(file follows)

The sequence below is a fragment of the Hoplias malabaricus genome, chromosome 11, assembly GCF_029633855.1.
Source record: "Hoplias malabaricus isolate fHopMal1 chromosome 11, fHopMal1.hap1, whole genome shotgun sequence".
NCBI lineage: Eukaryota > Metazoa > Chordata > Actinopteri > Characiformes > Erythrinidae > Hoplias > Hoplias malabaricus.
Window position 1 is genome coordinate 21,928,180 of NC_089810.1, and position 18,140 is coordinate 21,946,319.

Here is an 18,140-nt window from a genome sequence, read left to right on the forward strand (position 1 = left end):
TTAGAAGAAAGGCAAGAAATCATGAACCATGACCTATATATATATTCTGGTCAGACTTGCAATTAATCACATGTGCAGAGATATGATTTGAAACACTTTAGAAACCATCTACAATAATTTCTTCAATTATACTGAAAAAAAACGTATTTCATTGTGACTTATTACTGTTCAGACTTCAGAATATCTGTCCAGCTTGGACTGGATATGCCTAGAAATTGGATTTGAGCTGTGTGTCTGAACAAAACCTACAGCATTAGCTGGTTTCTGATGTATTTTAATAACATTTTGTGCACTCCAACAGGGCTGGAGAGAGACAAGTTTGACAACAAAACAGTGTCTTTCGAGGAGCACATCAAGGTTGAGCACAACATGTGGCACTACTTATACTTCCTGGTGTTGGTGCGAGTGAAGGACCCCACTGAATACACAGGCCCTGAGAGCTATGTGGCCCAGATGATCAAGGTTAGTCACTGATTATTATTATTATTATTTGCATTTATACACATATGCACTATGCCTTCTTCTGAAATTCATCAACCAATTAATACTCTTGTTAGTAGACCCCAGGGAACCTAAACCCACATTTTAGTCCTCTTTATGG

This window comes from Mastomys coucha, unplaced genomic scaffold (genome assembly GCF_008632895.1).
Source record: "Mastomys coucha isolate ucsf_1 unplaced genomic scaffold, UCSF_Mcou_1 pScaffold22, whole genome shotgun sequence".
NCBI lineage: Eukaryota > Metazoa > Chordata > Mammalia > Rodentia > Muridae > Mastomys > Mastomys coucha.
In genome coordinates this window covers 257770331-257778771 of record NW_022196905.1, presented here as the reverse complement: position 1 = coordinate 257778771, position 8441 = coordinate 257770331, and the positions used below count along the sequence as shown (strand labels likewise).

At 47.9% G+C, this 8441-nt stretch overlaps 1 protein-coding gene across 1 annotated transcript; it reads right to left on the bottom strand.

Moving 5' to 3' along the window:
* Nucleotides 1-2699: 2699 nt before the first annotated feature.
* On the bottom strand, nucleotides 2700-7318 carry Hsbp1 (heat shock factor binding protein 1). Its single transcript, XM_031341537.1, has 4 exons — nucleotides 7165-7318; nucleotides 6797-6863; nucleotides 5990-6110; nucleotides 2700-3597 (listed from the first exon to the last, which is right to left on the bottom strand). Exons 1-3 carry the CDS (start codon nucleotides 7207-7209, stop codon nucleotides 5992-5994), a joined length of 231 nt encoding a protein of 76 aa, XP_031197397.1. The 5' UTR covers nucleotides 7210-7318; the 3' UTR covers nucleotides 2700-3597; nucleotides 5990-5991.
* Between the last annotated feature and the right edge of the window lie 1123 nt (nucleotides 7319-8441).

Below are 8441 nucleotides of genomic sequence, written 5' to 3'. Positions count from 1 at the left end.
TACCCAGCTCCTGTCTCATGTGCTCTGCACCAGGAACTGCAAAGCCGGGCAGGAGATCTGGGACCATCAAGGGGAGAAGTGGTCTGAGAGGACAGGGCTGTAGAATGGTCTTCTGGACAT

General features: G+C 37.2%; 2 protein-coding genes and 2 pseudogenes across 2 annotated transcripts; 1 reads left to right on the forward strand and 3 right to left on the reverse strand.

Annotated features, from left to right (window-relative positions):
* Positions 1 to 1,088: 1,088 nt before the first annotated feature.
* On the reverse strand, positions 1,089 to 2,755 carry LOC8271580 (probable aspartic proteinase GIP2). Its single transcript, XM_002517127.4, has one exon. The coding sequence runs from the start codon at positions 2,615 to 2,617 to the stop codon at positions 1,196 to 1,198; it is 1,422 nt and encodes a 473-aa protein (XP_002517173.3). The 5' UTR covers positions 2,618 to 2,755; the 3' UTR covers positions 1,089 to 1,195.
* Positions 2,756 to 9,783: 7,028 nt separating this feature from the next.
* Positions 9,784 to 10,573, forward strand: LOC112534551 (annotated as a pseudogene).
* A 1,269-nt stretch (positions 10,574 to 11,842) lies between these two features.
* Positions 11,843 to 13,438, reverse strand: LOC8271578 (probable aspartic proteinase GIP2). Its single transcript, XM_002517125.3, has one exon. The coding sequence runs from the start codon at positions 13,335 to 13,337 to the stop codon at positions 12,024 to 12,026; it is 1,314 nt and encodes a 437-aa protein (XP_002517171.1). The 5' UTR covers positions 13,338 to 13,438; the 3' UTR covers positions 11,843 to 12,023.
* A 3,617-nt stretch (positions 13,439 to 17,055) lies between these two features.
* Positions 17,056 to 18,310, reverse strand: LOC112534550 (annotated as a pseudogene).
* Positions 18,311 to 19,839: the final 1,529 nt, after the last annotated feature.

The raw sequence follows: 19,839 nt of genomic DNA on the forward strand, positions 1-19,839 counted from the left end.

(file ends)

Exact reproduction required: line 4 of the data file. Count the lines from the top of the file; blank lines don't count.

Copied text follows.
Window position 1 is genome coordinate 21,928,180 of NC_089810.1, and position 18,140 is coordinate 21,946,319.